Indiana woman convicted of reckless homicide in 3 deaths | TribLIVE.com
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Indiana woman convicted of reckless homicide in 3 deaths

Associated Press
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This undated file photo provide by the Indiana State Police shows Alyssa Shepherd. Jury selection is underway in the trial of Shepard, an Indiana woman accused of killing three children by striking them with a pickup truck as they crossed a two-lane state highway to board a school bus. Shepherd faces three counts of reckless homicide and other charges in the Oct. 30, 2018, crash in Rochester, Ind., about 100 miles north of Indianapolis. (Indiana State Police via AP)

ROCHESTER, Ind. — An Indiana woman was convicted Friday of reckless homicide for plowing her pickup truck into four children, killing three of them, as they crossed a two-lane highway to board their school bus.

The Fulton County jury also found Alyssa Shepherd, 24, guilty of criminal recklessness in the Oct. 30, 2018, crash that killed 6-year-old twin brothers Xzavier and Mason Ingle, and their 9-year-old sister, Alivia Stahl. Maverik Lowe, 11, was critically injured.

Shepherd and her attorneys left the courtroom after the verdict was read and made no statement. She could face up to 21 ½ years in prison at sentencing, scheduled for Dec. 18.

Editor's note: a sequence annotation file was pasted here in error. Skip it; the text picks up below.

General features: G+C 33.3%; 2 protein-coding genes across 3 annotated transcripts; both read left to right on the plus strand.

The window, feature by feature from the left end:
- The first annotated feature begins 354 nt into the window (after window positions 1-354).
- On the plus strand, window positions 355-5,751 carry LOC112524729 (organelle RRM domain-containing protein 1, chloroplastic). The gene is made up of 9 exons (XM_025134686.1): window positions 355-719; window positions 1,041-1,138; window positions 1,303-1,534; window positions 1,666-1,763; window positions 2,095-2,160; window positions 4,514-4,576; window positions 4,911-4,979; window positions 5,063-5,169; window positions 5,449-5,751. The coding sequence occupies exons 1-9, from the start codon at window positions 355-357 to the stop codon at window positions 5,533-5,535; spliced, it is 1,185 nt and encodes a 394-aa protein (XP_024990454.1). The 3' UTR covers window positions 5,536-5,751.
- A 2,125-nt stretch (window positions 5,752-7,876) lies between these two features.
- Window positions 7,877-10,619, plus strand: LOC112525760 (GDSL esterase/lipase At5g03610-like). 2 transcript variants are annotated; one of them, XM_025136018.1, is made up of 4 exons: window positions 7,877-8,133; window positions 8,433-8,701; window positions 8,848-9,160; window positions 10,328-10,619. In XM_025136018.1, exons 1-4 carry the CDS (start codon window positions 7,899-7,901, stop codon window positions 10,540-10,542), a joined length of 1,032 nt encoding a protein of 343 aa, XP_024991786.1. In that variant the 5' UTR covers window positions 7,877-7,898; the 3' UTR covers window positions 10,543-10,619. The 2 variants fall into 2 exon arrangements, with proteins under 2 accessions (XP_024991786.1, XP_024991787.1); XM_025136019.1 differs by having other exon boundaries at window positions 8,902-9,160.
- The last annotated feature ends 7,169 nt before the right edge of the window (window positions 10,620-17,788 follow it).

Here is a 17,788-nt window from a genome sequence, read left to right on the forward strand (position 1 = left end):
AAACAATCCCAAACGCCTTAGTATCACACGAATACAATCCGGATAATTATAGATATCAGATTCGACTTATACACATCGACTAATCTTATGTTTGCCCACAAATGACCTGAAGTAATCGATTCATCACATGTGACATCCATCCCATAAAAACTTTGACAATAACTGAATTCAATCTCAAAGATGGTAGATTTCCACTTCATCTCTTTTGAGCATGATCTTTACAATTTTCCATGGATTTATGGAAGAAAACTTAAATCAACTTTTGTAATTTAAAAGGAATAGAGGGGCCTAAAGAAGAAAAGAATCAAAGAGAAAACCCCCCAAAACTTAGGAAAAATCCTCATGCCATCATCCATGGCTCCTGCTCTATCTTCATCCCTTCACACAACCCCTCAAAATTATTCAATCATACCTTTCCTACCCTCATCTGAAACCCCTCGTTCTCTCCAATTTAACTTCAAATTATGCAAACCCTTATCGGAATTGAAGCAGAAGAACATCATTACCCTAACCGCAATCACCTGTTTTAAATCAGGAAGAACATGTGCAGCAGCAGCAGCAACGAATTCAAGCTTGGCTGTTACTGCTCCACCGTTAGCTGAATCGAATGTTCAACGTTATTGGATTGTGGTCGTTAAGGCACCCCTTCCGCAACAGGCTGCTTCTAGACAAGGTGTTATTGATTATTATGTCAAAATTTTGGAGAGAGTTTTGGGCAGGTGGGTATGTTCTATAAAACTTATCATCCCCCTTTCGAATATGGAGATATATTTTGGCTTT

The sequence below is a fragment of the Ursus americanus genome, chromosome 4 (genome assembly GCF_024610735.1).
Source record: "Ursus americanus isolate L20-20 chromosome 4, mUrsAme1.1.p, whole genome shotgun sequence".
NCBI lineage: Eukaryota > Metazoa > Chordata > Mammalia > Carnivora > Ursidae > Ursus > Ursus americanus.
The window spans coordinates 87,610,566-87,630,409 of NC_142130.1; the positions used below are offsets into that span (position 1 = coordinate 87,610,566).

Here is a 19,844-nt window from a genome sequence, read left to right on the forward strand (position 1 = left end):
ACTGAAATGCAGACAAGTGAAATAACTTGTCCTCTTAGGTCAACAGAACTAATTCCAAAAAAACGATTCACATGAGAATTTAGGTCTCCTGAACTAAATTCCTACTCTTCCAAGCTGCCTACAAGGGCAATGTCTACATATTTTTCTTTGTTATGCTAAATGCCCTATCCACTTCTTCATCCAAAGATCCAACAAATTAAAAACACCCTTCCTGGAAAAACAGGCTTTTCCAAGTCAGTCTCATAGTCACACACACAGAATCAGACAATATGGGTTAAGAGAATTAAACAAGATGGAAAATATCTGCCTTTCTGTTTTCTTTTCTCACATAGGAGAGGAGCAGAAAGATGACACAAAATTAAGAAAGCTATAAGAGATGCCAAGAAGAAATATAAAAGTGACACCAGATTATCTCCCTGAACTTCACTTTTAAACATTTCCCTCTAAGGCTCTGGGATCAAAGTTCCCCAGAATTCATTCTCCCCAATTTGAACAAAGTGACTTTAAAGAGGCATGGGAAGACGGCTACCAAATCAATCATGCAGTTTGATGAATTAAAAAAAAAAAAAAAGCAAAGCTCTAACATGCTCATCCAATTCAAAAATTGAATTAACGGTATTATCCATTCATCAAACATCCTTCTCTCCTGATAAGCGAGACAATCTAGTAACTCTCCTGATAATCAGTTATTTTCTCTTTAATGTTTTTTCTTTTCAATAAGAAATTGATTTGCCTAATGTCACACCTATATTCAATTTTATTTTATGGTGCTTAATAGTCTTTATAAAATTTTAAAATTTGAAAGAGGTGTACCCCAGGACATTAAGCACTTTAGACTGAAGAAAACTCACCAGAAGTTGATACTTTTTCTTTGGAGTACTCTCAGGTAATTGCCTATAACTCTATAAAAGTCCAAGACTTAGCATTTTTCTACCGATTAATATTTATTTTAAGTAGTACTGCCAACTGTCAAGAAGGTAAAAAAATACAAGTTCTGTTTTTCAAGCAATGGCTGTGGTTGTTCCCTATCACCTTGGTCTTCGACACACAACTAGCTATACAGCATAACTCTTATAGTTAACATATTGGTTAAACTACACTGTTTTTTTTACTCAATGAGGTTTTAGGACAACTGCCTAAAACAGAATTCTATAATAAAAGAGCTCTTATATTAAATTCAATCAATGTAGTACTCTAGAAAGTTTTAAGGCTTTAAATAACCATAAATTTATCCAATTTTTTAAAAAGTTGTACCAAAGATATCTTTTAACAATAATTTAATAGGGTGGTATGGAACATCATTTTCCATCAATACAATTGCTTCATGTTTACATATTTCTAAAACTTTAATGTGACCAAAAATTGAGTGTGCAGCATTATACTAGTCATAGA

At the time of her arrest, Shepherd told authorities she didn’t realize that she was approaching a stopped school bus, despite the activated stop arm and flashing lights. Court documents show Shepherd told police she saw the lights but didn’t recognize the vehicle as a school bus until the children were right in front of her.

Shepherd took the witness stand Friday and under questioning by defense attorney Michael Tuszynski she remembered seeing blinking lights and something that appeared to be a large vehicle. But she said she didn’t see a bus, nor did she see the red sign telling her to stop. She described emotions ranging from disbelief to hysteria after realizing she had struck the children.

“The only way I can describe it is an out-of-body experience,” Shepherd said. “I was a mess.”

In closing arguments, Fulton County Prosecutor Michael Marrs said the bus stop had been in place for 50 years without a child being killed. Marrs also reminded the jury of testimony from a driver who was behind Shepherd who said she could tell there was a school bus with its warning lights on and stop arm extended.

“The thing that makes me sick here is that this never should have happened,” Marrs said.

Tuszynski argued Shepherd’s actions did not meet the definition of reckless. He said for her actions to be reckless, she would have had to know it was a stopped bus with children boarding and just not care.

The crash led to statewide changes, prompting the Legislature to increase penalties for drivers who illegally pass stopped school buses.

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